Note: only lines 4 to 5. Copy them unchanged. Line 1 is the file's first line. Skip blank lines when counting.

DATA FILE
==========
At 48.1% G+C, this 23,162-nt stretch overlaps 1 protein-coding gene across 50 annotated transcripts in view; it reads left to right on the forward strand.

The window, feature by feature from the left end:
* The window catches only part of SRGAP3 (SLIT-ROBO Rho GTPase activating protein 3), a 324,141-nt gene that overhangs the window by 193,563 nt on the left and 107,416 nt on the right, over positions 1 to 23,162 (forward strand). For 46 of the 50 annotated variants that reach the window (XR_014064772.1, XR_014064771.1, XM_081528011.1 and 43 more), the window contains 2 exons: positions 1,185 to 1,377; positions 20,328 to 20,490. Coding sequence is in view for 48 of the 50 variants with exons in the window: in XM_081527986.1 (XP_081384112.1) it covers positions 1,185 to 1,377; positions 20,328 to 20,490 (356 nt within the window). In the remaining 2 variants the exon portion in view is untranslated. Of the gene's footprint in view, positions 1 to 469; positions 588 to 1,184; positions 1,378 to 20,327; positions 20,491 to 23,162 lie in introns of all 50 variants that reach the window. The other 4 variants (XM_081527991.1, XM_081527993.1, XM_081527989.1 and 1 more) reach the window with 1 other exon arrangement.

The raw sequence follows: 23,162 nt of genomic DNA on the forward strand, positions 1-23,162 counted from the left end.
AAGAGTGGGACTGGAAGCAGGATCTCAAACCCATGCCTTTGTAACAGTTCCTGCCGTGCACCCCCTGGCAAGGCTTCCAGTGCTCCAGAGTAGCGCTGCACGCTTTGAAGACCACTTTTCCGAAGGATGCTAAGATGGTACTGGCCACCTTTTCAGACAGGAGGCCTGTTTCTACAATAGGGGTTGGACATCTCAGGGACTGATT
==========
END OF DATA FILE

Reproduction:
The raw sequence follows: 23,162 nt of genomic DNA on the forward strand, positions 1-23,162 counted from the left end.
AAGAGTGGGACTGGAAGCAGGATCTCAAACCCATGCCTTTGTAACAGTTCCTGCCGTGCACCCCCTGGCAAGGCTTCCAGTGCTCCAGAGTAGCGCTGCACGCTTTGAAGACCACTTTTCCGAAGGATGCTAAGATGGTACTGGCCACCTTTTCAGACAGGAGGCCTGTTTCTACAATAGGGGTTGGACATCTCAGGGACTGATT